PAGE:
Each qualified beneficiary has a separate right to elect COBRA continuation coverage. For example, the employee's spouse may elect continuation coverage even if the employee does not. COBRA continuation coverage may be elected for only one, several, or all dependent children who are qualified beneficiaries. A parent may elect continuation coverage on behalf of any dependent children. The employee or the employee's spouse (if the spouse is a qualified beneficiary) can elect continuation coverage on behalf of all qualified beneficiaries.

What coverage can I elect?

You may elect COBRA continuation coverage under the same component plan(s) you were covered under the day before the qualifying event. For example, if you were covered under the medical and dental components on the day before your qualifying event, you may elect continuation coverage for medical only, dental only, or both. However, you cannot elect continuation coverage under the vision component because you were not covered under the vision component the day before the qualifying event.

Can I elect COBRA continuation coverage if I already have other coverage?

Qualified beneficiaries who are entitled to elect continuation coverage may do so even if they have other group health plan coverage or are entitled to Medicare benefits on or before their continuation coverage election date. However, continuation coverage will terminate if you first become covered under another group health or become entitled to Medicare after electing continuation coverage.

How does COBRA apply to health flexible spending accounts (FSA)?

Special rules apply to electing continuation coverage under the health FSA component. Only qualified beneficiaries who have "underspent accounts" may elect to continue their health FSA component under COBRA. An account is underspent if the amount remaining in the account is greater than the cost to continue health FSA coverage under COBRA for the remainder of the plan year.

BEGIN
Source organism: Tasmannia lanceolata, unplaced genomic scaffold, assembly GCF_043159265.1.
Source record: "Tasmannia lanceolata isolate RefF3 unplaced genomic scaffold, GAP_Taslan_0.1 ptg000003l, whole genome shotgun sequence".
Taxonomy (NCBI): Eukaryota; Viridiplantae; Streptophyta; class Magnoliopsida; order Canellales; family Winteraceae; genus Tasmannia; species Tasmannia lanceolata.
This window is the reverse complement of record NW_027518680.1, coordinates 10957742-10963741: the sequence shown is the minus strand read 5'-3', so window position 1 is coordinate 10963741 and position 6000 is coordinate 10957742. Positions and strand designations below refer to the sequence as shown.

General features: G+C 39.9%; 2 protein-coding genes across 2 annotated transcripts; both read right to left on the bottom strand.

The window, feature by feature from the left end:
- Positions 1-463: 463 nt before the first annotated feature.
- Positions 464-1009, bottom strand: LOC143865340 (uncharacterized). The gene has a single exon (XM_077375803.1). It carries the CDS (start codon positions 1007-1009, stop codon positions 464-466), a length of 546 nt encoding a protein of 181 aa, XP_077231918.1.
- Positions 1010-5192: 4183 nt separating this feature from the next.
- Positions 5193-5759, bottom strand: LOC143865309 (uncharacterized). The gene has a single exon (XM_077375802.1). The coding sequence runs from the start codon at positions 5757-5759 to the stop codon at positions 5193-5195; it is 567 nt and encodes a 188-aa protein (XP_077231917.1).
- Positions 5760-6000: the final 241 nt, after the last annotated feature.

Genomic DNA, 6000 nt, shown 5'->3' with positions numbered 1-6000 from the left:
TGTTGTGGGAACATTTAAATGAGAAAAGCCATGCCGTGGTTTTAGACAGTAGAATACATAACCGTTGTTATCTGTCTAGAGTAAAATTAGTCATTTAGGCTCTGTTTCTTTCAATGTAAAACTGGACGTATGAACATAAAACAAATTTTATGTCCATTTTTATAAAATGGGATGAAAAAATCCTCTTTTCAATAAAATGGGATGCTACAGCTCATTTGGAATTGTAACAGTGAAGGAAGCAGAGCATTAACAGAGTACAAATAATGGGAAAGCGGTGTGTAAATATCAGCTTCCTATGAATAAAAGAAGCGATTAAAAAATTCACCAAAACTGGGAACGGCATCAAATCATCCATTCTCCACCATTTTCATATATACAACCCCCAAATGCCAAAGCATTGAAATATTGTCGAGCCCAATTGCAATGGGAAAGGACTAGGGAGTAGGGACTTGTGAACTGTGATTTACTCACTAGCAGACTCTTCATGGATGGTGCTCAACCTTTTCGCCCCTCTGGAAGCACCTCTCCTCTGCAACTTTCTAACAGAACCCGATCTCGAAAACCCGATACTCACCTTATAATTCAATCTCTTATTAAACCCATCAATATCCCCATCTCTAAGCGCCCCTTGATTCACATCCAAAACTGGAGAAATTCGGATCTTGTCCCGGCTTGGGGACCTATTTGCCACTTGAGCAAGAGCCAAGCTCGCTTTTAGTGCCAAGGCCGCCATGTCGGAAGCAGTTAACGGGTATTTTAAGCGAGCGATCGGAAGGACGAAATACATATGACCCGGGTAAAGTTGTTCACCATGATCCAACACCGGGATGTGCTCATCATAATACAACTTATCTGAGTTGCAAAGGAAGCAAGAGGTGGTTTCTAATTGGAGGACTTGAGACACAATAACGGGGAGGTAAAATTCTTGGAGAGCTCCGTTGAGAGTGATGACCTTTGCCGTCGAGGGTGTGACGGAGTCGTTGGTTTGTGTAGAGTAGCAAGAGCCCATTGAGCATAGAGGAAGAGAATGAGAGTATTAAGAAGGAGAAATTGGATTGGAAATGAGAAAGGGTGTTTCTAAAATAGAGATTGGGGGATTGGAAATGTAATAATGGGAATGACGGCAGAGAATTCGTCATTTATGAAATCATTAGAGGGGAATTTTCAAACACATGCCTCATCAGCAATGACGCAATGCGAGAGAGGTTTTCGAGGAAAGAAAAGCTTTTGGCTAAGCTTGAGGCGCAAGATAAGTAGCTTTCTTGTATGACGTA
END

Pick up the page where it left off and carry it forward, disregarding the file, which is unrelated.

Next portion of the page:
Example: If it would cost $612 to continue the health FSA under COBRA for the remainder of the year, but the amount left in the account is greater than $612, the account is underspent.

If elected, continuation coverage for the health FSA is equal to the coverage in force at the time of the qualifying event (i.e., the health FSA election amount reduced by the amount of any reimbursable claims submitted up to the time of the qualifying event). Unlike other component plans, coverage under the health FSA is only available through the end of the current health FSA plan year. For example, if you terminate in June and your health FSA has a calendar plan year, continuation coverage for the health FSA is only available through December 31, even though your maximum COBRA coverage period is 18 months. The use-or-lose rule continues to apply under COBRA, so any unused amount will be forfeited at the end of the plan year.

Can I waive my right to COBRA coverage? If I do, can I change my mind?

Yes, you can waive your right to COBRA coverage.

If you waive COBRA continuation coverage before the due date, you may change your mind if you submit a completed election form before the due date. However, if you change your mind after first waiving COBRA continuation coverage, your COBRA continuation coverage will begin on the date you submit the completed election form.